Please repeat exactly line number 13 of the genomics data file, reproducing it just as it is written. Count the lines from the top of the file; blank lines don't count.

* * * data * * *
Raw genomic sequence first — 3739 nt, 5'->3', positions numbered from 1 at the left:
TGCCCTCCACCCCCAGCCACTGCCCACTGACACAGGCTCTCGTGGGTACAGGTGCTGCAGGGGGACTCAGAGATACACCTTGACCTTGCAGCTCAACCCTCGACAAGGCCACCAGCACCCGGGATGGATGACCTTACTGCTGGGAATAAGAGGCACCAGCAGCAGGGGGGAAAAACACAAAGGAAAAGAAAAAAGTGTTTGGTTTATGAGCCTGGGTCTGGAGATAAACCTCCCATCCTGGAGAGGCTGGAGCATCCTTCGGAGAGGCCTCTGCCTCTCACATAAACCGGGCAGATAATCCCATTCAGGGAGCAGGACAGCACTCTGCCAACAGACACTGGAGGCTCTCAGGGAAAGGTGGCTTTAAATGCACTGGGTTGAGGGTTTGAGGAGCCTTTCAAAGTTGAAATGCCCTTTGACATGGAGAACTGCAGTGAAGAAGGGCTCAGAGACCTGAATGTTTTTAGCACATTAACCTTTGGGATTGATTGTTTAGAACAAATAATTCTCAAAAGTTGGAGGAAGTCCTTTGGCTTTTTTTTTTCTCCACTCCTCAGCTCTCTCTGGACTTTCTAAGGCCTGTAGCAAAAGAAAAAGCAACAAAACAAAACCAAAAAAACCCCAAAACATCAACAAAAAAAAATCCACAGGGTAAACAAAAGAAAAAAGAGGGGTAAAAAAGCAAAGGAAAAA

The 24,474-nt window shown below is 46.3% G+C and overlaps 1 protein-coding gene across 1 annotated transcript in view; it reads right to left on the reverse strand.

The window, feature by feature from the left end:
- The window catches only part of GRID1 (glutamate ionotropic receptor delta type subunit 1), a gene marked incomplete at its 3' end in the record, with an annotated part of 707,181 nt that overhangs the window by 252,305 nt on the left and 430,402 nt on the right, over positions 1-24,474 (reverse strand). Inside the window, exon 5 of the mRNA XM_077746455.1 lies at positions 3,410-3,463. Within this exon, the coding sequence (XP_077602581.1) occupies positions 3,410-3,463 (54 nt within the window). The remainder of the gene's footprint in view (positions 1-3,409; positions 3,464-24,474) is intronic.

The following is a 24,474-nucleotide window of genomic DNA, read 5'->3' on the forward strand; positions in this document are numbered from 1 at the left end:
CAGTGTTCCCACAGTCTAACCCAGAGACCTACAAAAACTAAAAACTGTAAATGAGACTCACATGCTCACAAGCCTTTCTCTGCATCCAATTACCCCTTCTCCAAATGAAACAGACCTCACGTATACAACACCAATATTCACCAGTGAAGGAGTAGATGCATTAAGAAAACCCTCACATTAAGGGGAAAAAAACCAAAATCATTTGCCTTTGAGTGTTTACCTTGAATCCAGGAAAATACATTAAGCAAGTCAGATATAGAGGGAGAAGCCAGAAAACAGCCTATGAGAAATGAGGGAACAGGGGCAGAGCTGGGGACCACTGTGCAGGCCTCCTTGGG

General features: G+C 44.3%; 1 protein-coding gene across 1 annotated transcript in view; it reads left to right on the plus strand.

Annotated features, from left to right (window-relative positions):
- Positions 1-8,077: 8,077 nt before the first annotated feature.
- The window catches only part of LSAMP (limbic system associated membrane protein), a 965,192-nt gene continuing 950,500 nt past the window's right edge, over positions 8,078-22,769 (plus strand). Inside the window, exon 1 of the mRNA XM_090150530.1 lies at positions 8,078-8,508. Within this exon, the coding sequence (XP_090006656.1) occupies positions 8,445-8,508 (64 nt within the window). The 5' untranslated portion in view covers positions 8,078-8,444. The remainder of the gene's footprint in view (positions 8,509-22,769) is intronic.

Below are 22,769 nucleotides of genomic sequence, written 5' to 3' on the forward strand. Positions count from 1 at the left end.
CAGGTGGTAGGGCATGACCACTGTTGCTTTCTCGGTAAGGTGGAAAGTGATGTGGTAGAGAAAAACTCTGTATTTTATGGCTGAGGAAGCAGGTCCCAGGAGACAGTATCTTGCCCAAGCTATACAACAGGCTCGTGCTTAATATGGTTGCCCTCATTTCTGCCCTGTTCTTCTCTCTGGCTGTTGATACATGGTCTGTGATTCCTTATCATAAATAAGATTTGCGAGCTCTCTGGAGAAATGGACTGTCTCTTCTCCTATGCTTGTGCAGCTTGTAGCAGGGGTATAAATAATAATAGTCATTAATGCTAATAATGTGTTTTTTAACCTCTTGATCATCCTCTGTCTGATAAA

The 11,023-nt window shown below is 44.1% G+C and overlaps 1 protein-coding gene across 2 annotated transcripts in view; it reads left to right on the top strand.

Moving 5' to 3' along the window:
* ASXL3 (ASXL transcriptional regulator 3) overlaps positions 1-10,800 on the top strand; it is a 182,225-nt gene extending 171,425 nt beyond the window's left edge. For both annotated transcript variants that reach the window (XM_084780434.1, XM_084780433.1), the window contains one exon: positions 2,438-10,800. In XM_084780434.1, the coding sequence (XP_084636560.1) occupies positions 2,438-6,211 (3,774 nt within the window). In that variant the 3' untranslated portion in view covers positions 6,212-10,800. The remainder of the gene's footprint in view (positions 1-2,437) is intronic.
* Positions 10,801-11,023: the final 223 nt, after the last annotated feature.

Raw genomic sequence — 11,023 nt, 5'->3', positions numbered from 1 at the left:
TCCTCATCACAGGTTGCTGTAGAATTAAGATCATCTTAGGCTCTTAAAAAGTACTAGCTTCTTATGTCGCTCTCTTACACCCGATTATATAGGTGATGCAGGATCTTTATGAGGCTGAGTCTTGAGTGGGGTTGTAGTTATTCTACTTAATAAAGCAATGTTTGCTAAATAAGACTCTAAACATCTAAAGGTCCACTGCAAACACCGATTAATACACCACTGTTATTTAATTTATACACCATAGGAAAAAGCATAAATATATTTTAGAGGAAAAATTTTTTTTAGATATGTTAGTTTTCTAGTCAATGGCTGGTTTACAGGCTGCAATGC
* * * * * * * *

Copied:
CAGGTGGTAGGGCATGACCACTGTTGCTTTCTCGGTAAGGTGGAAAGTGATGTGGTAGAGAAAAACTCTGTATTTTATGGCTGAGGAAGCAGGTCCCAGGAGACAGTATCTTGCCCAAGCTATACAACAGGCTCGTGCTTAATATGGTTGCCCTCATTTCTGCCCTGTTCTTCTCTCTGGCTGTTGATACATGGTCTGTGATTCCTTATCATAAATAAGATTTGCGAGCTCTCTGGAGAAATGGACTGTCTCTTCTCCTATGCTTGTGCAGCTTGTAGCAGGGGTATAAATAATAATAGTCATTAATGCTAATAATGTGTTTTTTAACCTCTTGATCATCCTCTGTCTGATAAA